John Woodley pushed a wheelchair through the Capitol almost every day this session, his files and laptop piled on the seat. He was born with partial deafness and can only hear low-pitch vowel sounds. A 2013 car crash left him unable to walk long distances or lift more than a couple of pounds.

While that didn’t stop him from visiting lawmakers’ offices to advocate for disability rights this session, Woodley says that the Capitol staff’s refusal to provide accommodations he requested under the Americans with Disabilities Act (ADA) impeded his ability to participate in the legislative process.

“I’m missing the larger part of the alphabet,” Woodley said. “I can’t walk very far, I can’t run, I can’t carry very much, so I have to use assistive devices to help me.”

Woodley relies on a form of closed captioning known as communication access real-time translation. It requires another person to listen to an event and transcribe the discussion in shorthand. A computer translates the shorthand into words the user reads on a portable screen.

Woodley said he has been able to secure the service in county and city government meetings in Austin. But when he repeatedly asked for the captioning service for legislative hearings this year, his requests were denied, records show.

“Most people, if they need to follow up on a hearing, they can just go online and watch the video, but I don’t have that opportunity,” Woodley told the Observer.

Woodley’s first request for captioning was on April 14, a Sunday, for hearings on 14 bills. James Freeman, a payroll, personnel and ADA coordinator for the House, responded to Woodley the next day, asking him to specify each individual hearing and requesting at least 72 hours of notice for ADA requests. Woodley responded the same day with a request for captioning of a single hearing on April 18.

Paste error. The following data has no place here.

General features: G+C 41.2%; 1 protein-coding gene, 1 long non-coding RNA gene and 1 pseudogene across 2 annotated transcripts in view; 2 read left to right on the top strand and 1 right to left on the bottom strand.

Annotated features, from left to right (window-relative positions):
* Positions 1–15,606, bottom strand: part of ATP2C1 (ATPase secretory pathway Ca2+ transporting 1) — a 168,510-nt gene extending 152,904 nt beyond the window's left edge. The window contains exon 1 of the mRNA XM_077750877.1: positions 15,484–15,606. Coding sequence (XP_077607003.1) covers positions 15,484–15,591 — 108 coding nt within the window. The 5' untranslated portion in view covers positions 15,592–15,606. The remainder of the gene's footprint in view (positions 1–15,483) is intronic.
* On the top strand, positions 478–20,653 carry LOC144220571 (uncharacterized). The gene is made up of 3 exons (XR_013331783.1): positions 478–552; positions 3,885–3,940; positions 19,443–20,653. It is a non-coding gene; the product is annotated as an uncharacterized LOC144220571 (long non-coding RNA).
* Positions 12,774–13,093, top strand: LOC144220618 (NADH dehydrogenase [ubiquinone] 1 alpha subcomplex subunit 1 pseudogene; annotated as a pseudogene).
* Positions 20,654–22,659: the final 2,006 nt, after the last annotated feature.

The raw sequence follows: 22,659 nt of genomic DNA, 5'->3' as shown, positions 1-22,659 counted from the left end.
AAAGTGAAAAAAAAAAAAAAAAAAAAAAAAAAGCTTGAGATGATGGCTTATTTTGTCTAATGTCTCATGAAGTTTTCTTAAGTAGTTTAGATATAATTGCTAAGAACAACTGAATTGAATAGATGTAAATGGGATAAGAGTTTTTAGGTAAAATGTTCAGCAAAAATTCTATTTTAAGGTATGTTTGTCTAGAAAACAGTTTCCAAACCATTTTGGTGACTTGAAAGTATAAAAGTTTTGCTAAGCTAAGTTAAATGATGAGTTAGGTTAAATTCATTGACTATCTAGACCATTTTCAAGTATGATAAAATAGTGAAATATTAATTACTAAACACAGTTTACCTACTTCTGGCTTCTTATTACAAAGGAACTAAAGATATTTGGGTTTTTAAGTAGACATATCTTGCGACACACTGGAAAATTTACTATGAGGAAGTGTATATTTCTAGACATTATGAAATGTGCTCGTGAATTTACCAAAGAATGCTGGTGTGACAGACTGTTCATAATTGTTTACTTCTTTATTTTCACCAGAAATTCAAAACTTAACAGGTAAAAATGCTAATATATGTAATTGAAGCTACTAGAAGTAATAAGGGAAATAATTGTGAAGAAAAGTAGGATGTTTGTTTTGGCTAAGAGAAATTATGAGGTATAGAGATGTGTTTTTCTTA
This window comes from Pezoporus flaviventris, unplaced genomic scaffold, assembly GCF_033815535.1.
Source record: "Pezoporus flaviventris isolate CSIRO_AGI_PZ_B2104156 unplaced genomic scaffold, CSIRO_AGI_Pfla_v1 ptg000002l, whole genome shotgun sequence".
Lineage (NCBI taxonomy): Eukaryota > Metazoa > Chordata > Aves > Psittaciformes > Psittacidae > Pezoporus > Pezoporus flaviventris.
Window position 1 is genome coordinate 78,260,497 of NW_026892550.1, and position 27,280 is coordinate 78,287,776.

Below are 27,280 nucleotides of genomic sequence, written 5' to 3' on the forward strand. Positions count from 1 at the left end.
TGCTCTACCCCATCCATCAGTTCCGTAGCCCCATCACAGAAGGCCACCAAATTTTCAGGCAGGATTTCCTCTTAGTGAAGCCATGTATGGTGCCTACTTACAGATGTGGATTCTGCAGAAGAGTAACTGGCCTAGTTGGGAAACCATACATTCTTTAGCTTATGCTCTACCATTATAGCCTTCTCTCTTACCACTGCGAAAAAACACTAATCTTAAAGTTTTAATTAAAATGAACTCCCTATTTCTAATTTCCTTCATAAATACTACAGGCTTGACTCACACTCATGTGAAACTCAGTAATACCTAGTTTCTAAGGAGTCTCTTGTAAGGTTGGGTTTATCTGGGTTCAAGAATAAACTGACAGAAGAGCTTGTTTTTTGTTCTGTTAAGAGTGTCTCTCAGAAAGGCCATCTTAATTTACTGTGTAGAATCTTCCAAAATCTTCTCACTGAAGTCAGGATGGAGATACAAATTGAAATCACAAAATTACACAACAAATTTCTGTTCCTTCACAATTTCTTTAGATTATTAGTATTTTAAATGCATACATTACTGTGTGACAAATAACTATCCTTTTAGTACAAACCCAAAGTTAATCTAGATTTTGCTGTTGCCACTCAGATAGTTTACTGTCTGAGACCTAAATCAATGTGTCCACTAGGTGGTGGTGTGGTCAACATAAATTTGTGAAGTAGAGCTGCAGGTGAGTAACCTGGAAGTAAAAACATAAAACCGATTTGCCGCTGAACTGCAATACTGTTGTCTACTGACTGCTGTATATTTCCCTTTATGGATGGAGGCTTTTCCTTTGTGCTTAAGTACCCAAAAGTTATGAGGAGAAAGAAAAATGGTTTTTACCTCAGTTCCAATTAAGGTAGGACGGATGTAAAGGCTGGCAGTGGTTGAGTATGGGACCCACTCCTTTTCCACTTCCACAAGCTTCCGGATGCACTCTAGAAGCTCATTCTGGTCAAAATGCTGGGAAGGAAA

“Right now, our policy provides that we can provide interpreter services to accommodate those who are deaf or hearing impaired,” Freeman wrote back on April 15. In the same email, Freeman offered Woodley an American Sign Language (ASL) interpreter or an FM assistive listening device, which amplifies sound.

Those options “do not help me. I need [communication access real-time translation],” he told Freeman in another email a few minutes later.

Woodley relies on a form of closed captioning known as communication access real-time translation.

In an interview with the Observer, Woodley explained why the other two options don’t work for him. “Not everybody who is deaf knows ASL. Some may know some sign, others maybe never learned sign language,” Woodley said. Since his deafness is not volume-specific, he said FM listening devices that amplify sound don’t help him either.

On April 17, Freeman wrote back to tell Woodley that his request for the individual hearing was denied, emails show. The request for captioning “was not reasonable or feasible,” Freeman wrote, citing unspecified costs and “the difficulty in coordinating live (ever-changing) events.

“These accommodations have been provided to many deaf, deaf-blind or hearing impaired advocates and other members of the public and have proven to be very helpful,” Freeman wrote. “We believe our current options for interpreter services and/or FM assistive listening devices are sufficient to provide meaningful access to the legislative process.”